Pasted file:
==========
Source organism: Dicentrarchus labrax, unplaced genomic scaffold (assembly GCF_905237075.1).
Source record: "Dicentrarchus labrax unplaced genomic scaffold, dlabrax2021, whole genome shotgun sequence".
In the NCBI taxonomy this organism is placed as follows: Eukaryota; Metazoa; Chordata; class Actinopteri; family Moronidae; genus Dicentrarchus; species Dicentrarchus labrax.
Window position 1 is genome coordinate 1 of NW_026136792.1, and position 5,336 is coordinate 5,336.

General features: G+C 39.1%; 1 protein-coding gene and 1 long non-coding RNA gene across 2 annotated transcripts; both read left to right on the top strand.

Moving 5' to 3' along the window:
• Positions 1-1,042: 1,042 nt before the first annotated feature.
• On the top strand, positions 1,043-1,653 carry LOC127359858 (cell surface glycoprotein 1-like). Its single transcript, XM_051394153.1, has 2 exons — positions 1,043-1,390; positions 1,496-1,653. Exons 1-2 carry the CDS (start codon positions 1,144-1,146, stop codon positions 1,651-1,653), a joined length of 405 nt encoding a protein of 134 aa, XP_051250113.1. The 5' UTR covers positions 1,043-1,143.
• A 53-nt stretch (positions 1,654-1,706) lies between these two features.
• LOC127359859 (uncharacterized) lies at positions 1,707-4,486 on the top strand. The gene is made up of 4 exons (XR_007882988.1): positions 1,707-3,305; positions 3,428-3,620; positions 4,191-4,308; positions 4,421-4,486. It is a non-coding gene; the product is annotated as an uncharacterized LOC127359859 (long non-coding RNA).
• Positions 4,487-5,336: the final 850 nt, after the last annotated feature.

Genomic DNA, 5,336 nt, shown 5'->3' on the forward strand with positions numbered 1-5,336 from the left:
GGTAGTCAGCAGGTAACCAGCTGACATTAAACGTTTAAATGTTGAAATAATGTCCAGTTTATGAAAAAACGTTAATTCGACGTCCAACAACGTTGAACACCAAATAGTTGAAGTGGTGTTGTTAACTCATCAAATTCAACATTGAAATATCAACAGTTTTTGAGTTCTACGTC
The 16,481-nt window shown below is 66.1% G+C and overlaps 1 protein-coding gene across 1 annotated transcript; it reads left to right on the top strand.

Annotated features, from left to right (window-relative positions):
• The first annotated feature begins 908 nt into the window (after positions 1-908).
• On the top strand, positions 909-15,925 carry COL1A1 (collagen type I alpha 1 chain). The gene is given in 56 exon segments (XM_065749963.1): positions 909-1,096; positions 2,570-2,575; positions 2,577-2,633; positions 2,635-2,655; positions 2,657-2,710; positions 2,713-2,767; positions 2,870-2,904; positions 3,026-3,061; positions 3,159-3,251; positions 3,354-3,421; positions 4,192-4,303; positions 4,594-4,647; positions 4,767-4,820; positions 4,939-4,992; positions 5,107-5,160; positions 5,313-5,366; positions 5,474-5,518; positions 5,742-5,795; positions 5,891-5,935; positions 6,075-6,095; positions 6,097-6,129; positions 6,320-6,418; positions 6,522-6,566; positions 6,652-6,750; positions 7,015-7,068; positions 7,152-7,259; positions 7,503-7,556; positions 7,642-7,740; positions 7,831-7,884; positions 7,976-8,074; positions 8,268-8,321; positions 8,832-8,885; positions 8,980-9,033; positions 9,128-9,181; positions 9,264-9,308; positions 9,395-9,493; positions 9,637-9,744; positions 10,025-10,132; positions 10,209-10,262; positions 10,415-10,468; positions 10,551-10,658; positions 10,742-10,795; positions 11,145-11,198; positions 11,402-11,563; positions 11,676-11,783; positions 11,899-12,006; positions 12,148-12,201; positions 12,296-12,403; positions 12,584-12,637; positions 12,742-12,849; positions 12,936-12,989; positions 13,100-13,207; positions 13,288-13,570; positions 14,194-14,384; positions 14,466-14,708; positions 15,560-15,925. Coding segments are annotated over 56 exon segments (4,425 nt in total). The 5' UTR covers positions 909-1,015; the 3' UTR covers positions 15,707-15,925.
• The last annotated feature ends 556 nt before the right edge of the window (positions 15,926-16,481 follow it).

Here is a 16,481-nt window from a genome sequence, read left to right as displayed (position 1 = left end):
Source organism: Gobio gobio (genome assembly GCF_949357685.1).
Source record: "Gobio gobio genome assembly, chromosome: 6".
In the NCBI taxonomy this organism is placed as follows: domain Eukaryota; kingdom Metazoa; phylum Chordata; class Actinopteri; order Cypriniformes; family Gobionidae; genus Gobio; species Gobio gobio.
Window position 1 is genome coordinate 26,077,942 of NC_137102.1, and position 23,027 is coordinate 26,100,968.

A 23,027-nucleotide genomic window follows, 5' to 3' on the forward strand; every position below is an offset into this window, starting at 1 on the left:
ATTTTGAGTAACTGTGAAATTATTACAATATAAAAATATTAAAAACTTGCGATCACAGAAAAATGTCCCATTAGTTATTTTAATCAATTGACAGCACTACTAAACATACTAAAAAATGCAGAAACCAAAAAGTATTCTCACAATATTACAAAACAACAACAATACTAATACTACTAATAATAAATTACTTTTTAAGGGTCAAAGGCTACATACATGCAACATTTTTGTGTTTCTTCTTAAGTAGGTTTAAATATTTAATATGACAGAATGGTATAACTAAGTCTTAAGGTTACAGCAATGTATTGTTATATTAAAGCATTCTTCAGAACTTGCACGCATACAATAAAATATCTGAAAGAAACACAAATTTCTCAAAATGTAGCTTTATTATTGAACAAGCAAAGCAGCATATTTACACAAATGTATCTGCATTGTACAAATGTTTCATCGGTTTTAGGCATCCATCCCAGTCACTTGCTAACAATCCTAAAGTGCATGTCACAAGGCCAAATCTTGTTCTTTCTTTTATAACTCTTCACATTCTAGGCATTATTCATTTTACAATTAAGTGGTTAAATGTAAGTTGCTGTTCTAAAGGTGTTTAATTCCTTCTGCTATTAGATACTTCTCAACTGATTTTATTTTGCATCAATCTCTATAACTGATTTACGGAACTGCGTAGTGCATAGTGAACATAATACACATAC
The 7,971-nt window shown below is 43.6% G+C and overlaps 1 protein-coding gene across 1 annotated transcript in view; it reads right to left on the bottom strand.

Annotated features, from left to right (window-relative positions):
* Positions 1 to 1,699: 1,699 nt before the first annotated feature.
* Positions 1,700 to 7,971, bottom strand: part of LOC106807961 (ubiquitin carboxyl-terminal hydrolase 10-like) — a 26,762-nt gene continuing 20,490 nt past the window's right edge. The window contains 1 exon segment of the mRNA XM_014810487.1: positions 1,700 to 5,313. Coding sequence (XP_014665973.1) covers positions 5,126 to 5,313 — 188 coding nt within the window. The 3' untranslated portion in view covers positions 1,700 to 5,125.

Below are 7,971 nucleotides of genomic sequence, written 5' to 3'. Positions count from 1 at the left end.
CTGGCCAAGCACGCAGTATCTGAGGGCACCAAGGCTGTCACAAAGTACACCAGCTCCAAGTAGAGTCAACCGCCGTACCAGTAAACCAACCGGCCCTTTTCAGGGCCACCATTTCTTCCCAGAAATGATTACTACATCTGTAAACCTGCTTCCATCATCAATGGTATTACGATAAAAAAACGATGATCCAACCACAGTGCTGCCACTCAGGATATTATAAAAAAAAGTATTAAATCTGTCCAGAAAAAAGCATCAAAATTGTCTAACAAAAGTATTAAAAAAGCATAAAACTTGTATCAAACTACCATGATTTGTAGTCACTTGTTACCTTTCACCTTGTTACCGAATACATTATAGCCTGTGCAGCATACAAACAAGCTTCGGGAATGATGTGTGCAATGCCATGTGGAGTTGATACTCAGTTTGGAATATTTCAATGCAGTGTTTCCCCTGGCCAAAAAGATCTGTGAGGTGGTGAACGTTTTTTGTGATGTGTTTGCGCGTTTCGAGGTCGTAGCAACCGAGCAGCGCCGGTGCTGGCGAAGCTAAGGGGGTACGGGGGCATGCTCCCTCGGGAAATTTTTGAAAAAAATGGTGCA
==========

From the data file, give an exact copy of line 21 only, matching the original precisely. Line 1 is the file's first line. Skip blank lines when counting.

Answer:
Source record: "Gobio gobio genome assembly, chromosome: 6".